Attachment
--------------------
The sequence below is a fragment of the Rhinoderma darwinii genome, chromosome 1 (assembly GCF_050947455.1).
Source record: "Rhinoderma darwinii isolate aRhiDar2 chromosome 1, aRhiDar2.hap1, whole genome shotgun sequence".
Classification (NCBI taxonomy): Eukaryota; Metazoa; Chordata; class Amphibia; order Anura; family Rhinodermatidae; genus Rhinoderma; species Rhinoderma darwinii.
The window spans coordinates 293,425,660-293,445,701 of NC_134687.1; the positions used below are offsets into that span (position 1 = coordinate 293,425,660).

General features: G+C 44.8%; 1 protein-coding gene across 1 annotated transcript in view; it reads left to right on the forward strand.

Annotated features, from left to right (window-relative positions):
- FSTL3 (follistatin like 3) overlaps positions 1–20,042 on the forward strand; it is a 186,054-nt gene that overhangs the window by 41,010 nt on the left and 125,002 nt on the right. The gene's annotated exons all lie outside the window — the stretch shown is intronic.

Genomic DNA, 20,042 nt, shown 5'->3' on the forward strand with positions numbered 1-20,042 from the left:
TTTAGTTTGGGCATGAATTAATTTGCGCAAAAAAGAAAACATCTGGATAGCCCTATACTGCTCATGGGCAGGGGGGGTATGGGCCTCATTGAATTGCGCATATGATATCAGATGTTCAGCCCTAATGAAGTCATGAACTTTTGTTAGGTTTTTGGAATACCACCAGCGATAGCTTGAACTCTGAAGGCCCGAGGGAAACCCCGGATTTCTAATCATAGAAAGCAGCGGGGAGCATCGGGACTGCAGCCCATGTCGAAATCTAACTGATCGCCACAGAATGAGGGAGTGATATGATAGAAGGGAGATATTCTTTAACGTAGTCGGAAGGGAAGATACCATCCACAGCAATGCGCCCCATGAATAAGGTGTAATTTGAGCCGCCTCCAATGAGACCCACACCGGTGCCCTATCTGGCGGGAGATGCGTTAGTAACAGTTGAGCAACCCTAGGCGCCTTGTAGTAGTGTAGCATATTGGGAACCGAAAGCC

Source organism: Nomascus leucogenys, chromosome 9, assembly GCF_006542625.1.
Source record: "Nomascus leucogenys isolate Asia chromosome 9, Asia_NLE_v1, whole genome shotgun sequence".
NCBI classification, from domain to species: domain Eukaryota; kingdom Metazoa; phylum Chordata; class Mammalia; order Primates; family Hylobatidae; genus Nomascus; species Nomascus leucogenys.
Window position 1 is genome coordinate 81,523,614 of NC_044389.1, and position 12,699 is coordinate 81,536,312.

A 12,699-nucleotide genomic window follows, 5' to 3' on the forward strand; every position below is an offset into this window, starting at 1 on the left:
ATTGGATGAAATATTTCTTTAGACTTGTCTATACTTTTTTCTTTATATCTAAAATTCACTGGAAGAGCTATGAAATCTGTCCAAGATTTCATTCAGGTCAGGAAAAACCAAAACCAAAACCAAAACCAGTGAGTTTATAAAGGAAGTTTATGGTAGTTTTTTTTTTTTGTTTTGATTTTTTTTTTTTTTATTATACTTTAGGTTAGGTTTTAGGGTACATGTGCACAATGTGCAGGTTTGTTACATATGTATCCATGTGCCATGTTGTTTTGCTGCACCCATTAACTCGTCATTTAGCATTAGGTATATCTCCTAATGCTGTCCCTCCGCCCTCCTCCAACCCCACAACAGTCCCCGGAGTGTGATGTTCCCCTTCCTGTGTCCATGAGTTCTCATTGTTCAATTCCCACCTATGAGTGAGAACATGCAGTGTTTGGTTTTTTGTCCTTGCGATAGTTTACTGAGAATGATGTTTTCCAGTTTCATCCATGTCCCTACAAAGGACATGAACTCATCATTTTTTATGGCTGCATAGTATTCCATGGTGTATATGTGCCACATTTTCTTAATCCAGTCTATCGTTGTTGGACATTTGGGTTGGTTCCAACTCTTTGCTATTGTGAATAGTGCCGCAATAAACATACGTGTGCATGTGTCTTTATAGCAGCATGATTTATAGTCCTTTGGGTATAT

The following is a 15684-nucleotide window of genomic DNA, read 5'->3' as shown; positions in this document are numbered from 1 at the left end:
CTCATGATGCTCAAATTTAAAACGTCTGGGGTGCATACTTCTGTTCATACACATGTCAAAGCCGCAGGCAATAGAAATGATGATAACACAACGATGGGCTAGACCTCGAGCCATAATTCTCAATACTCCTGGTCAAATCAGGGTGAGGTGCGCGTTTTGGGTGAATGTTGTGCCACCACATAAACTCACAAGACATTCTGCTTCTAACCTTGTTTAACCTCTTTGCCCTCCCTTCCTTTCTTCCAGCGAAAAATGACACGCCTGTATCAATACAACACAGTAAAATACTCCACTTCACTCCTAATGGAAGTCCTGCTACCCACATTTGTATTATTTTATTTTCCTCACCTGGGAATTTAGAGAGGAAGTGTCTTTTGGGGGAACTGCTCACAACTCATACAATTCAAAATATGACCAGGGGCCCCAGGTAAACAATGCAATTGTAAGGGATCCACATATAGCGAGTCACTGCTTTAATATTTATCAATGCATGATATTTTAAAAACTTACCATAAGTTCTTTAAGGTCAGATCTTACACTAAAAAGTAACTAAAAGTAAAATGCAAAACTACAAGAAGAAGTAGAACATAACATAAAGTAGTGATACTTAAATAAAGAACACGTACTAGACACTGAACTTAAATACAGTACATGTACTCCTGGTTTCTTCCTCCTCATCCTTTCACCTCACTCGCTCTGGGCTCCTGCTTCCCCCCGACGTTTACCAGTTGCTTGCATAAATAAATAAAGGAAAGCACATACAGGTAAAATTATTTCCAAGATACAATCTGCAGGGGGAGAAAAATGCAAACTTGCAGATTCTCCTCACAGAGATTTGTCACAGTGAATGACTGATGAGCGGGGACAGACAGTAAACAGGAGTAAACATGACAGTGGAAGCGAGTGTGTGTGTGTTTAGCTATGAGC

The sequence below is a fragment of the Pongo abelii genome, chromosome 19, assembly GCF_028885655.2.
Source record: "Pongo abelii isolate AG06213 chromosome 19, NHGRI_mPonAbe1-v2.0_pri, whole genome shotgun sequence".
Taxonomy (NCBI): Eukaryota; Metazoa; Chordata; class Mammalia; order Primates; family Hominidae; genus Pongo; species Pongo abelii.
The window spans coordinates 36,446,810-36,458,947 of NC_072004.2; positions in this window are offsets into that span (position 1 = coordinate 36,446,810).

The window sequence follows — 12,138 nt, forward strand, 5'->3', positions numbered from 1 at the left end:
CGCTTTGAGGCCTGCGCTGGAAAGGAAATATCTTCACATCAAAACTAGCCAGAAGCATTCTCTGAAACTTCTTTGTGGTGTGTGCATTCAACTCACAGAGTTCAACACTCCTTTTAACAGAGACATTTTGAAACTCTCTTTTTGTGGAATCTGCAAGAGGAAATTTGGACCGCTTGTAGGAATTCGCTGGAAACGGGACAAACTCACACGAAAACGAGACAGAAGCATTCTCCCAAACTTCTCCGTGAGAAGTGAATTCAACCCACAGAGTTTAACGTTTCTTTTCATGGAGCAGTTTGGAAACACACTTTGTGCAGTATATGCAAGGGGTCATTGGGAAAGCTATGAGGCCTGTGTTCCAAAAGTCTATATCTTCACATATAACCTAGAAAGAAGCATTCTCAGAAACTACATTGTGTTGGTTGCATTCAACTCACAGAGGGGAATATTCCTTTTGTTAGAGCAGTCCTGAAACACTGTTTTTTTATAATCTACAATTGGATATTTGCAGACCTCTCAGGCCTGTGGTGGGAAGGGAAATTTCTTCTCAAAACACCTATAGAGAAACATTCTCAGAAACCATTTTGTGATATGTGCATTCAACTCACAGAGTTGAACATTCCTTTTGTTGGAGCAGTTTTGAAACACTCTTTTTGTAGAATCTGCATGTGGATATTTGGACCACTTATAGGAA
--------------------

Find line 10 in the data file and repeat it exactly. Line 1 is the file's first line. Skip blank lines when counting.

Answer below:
Source organism: Nomascus leucogenys, chromosome 9, assembly GCF_006542625.1.